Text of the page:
|Place of origin||India|
The maduvu (Tamil: மட்டுவு; Marathi: madhu, Hindi: singhauta), also known as a maru or madu, is a weapon from India. Most commonly called maru, it is also referred to as maan kombu after the deer horns from which it is made. The weapon typically consists of two blackbuck horns pointing in opposite directions connected by two crossbars which also act as a handle. Later variations were often tipped with steel and sometimes fitted with a plate of leather or steel to act as a shield. In the Panjab, the maru was typically constructed entirely of steel.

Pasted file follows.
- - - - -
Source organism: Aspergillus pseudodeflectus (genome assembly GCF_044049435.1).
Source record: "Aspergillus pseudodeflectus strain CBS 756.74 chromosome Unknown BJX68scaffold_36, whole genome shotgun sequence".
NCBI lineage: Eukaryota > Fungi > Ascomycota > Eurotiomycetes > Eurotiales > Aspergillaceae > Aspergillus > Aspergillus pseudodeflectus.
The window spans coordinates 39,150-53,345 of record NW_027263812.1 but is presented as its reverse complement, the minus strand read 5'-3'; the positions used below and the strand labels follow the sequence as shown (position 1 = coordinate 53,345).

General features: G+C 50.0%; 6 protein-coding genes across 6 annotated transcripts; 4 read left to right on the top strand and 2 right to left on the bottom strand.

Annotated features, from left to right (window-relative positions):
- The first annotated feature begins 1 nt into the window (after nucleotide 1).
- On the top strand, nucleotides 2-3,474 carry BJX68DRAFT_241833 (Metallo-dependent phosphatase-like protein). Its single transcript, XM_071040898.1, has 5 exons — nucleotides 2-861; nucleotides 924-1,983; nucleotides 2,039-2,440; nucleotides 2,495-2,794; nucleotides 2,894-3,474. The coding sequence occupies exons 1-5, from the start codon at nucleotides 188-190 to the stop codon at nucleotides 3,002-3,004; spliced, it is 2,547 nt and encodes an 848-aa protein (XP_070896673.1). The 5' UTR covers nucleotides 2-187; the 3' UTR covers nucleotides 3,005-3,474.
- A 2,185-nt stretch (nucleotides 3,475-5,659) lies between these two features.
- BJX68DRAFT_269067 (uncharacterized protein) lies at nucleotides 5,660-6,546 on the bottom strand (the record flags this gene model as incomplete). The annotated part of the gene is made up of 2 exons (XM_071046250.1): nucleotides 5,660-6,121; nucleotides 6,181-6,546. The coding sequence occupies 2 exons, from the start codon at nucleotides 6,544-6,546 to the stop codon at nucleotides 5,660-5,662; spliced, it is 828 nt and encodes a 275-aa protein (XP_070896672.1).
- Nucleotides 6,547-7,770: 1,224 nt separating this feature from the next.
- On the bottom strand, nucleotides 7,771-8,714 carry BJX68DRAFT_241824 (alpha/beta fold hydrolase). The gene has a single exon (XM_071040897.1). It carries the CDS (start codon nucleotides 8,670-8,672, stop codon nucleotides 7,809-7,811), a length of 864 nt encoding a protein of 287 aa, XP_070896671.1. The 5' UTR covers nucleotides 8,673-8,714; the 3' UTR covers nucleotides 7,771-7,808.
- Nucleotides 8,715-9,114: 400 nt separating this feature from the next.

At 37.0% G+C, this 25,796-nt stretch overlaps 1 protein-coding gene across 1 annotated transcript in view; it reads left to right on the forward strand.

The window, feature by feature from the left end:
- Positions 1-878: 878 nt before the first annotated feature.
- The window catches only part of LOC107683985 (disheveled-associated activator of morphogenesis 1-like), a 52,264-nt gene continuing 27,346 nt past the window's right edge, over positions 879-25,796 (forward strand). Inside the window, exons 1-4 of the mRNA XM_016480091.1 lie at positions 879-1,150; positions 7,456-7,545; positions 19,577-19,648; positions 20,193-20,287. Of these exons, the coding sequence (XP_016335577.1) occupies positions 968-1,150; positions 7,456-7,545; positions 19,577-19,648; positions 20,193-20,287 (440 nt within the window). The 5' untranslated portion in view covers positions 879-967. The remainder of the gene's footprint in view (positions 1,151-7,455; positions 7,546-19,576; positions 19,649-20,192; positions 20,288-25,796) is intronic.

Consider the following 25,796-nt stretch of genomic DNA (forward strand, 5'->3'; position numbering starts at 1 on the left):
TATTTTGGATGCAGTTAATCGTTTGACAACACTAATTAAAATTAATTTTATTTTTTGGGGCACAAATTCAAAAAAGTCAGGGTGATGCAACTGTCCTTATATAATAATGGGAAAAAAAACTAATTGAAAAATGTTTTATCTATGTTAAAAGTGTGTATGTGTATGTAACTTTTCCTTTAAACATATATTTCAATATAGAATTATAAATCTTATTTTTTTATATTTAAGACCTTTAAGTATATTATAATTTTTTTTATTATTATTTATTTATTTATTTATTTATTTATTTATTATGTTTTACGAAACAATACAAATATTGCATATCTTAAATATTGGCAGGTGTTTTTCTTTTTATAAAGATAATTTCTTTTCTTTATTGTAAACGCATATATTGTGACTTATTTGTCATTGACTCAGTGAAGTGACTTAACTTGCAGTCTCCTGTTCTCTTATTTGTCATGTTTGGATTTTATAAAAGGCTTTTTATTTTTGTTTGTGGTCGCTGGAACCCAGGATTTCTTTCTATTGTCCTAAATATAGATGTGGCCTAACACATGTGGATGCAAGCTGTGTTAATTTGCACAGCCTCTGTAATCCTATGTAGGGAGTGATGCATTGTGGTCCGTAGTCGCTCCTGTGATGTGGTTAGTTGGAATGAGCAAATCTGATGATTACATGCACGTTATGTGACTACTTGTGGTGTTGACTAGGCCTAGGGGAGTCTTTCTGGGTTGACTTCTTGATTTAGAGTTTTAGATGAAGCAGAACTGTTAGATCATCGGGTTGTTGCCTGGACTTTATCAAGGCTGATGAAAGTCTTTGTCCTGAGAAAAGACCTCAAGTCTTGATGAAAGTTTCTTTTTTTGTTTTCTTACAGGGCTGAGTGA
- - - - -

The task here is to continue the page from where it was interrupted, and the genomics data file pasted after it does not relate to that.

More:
The maru originated among the Dravidians of south India and was favoured by the Bhil people. A similar weapon, consisting of a handle mounted on an antelope horn, was used as a crutch and served as a self-defence implement for the jogi who were forbidden by their order to carry conventional weaponry.
The maru is a primarily defensive weapon favouring a low stance, in which the wielder strives to stay lower than the opponent thereby reducing any openings to the body's vital points. Typically, the maru-wielder will block or parry attacks before countering with a thrust, choke, lock or disarm. Offensively the maru is treated similarly to a dagger, used for stabbing.